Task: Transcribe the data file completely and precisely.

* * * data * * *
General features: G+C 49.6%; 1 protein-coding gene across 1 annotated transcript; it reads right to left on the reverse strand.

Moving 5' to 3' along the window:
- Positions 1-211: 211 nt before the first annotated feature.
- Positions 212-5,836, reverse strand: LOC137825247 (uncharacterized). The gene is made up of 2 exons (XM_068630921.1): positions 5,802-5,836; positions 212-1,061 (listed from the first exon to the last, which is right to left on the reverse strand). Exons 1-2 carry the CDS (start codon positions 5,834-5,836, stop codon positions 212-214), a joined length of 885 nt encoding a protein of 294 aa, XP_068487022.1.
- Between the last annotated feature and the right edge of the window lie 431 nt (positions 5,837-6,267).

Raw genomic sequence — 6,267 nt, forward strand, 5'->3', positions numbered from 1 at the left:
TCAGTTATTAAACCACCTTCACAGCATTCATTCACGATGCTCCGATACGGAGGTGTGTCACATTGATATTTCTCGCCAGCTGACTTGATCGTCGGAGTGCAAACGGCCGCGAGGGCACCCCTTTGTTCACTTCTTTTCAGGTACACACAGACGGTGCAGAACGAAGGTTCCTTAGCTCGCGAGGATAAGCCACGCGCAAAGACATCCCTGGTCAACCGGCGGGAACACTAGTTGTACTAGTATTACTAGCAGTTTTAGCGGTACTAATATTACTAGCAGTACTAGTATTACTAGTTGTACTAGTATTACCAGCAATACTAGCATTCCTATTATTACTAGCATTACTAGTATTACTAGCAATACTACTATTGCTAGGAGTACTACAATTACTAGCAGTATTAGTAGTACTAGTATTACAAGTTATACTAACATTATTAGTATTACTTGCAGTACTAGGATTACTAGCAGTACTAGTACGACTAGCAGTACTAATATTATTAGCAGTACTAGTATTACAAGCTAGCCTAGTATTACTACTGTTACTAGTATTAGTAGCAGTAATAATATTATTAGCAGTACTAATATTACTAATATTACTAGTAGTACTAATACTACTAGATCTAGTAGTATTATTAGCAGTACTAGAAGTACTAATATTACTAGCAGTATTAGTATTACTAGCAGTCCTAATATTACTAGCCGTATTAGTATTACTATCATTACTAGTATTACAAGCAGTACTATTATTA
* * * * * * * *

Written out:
General features: G+C 49.6%; 1 protein-coding gene across 1 annotated transcript; it reads right to left on the reverse strand.

Moving 5' to 3' along the window:
- Positions 1-211: 211 nt before the first annotated feature.
- Positions 212-5,836, reverse strand: LOC137825247 (uncharacterized). The gene is made up of 2 exons (XM_068630921.1): positions 5,802-5,836; positions 212-1,061 (listed from the first exon to the last, which is right to left on the reverse strand). Exons 1-2 carry the CDS (start codon positions 5,834-5,836, stop codon positions 212-214), a joined length of 885 nt encoding a protein of 294 aa, XP_068487022.1.
- Between the last annotated feature and the right edge of the window lie 431 nt (positions 5,837-6,267).

Raw genomic sequence — 6,267 nt, forward strand, 5'->3', positions numbered from 1 at the left:
TCAGTTATTAAACCACCTTCACAGCATTCATTCACGATGCTCCGATACGGAGGTGTGTCACATTGATATTTCTCGCCAGCTGACTTGATCGTCGGAGTGCAAACGGCCGCGAGGGCACCCCTTTGTTCACTTCTTTTCAGGTACACACAGACGGTGCAGAACGAAGGTTCCTTAGCTCGCGAGGATAAGCCACGCGCAAAGACATCCCTGGTCAACCGGCGGGAACACTAGTTGTACTAGTATTACTAGCAGTTTTAGCGGTACTAATATTACTAGCAGTACTAGTATTACTAGTTGTACTAGTATTACCAGCAATACTAGCATTCCTATTATTACTAGCATTACTAGTATTACTAGCAATACTACTATTGCTAGGAGTACTACAATTACTAGCAGTATTAGTAGTACTAGTATTACAAGTTATACTAACATTATTAGTATTACTTGCAGTACTAGGATTACTAGCAGTACTAGTACGACTAGCAGTACTAATATTATTAGCAGTACTAGTATTACAAGCTAGCCTAGTATTACTACTGTTACTAGTATTAGTAGCAGTAATAATATTATTAGCAGTACTAATATTACTAATATTACTAGTAGTACTAATACTACTAGATCTAGTAGTATTATTAGCAGTACTAGAAGTACTAATATTACTAGCAGTATTAGTATTACTAGCAGTCCTAATATTACTAGCCGTATTAGTATTACTATCATTACTAGTATTACAAGCAGTACTATTATTA